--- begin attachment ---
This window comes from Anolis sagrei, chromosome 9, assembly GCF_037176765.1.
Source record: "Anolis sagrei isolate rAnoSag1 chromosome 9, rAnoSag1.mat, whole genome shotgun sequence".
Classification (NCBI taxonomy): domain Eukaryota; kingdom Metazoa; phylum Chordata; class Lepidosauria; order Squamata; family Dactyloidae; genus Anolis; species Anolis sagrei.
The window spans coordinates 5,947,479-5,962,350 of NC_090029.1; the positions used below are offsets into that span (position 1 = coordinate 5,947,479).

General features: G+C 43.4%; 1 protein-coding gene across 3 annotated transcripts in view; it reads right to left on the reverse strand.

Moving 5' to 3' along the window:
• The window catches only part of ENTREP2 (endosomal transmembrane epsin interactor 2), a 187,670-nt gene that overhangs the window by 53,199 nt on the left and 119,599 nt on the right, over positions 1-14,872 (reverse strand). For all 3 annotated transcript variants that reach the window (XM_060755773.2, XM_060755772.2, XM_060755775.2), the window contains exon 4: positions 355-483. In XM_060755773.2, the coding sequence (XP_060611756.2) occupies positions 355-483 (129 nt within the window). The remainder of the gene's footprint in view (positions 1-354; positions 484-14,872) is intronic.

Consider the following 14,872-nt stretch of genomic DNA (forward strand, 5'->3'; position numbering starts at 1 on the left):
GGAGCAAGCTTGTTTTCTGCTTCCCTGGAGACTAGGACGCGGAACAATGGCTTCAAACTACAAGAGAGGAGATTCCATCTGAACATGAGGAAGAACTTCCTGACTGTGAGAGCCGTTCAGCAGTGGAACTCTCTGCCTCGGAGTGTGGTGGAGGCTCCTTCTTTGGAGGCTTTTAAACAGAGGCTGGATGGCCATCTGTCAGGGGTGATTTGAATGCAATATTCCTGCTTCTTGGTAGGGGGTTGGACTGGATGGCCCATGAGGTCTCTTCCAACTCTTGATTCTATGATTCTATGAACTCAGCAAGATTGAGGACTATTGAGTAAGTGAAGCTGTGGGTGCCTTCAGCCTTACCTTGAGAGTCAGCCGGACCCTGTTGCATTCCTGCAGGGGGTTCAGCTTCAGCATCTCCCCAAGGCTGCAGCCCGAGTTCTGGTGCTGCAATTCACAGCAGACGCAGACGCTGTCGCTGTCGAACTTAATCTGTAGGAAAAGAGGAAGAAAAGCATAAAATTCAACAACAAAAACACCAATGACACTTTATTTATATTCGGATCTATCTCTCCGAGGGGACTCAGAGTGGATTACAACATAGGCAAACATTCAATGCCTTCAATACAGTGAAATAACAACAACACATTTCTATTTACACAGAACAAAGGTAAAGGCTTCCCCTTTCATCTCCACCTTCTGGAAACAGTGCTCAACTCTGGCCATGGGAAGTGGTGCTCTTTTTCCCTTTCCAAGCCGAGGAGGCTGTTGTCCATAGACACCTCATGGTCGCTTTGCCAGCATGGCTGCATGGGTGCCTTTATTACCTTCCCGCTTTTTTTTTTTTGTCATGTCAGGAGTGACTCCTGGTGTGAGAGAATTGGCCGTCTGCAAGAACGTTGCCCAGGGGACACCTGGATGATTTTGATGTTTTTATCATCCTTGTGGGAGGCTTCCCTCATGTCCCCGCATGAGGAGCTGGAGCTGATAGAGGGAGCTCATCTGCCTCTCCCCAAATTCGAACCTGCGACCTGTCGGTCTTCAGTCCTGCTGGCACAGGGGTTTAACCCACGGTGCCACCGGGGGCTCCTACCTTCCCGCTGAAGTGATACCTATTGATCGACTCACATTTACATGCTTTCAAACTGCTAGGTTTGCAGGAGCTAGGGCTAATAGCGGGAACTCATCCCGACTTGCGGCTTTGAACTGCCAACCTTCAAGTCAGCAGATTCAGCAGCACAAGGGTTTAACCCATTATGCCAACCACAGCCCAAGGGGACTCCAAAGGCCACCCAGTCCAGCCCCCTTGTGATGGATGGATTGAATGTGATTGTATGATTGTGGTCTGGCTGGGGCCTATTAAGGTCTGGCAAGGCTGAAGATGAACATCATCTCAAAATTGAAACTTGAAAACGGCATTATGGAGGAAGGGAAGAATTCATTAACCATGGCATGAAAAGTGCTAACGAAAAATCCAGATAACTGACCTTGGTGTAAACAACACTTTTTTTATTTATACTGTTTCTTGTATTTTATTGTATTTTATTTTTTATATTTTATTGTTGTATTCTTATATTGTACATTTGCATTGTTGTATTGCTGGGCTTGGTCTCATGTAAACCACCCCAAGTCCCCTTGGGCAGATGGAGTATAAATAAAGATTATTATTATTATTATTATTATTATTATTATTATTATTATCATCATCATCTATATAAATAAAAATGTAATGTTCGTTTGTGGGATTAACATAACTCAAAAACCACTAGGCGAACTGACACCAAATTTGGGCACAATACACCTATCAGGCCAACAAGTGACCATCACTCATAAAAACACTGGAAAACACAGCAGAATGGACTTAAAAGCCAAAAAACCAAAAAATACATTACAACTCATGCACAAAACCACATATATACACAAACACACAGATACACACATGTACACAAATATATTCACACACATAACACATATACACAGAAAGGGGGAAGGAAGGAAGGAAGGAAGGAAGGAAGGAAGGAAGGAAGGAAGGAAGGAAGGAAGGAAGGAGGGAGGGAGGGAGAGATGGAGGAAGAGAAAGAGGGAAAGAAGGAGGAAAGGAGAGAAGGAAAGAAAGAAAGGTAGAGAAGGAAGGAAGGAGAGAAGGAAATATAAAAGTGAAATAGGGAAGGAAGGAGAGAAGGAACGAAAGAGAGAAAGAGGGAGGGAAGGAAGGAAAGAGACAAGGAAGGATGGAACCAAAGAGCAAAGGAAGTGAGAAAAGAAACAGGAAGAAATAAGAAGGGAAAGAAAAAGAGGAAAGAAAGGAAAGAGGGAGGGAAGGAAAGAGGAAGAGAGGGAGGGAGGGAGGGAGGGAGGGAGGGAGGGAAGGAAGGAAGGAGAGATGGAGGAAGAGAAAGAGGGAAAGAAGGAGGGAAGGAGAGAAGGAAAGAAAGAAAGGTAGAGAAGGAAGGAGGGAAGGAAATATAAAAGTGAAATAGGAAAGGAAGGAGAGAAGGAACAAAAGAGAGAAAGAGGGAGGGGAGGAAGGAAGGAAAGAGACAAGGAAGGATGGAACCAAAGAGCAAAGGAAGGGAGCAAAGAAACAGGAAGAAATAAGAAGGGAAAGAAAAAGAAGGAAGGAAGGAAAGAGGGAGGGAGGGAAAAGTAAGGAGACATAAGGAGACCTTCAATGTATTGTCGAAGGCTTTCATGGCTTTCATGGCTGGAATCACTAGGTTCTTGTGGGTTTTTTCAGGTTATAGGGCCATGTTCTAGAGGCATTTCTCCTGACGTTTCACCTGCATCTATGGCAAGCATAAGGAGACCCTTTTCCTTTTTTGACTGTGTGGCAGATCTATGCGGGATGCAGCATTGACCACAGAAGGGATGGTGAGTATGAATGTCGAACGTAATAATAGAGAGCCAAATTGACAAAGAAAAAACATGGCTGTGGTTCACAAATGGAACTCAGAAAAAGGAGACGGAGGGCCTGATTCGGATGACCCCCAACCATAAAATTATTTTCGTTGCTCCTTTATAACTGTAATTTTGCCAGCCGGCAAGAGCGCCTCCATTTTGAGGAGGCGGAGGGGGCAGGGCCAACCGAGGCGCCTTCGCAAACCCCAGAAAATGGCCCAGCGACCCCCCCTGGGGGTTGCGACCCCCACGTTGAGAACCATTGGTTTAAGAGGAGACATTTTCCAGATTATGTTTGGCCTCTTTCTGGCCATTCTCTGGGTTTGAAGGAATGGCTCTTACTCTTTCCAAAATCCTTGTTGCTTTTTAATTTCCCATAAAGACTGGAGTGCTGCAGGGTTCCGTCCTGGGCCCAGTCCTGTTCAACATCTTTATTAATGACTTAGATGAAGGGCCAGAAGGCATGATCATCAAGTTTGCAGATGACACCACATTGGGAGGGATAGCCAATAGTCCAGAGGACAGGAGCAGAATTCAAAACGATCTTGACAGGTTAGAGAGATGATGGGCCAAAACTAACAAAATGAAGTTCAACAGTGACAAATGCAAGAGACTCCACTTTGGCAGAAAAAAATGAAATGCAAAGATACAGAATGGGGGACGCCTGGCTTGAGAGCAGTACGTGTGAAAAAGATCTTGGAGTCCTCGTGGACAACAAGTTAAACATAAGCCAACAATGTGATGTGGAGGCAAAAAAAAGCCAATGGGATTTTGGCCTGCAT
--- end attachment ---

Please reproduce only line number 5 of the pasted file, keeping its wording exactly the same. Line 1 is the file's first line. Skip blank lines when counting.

General features: G+C 43.4%; 1 protein-coding gene across 3 annotated transcripts in view; it reads right to left on the reverse strand.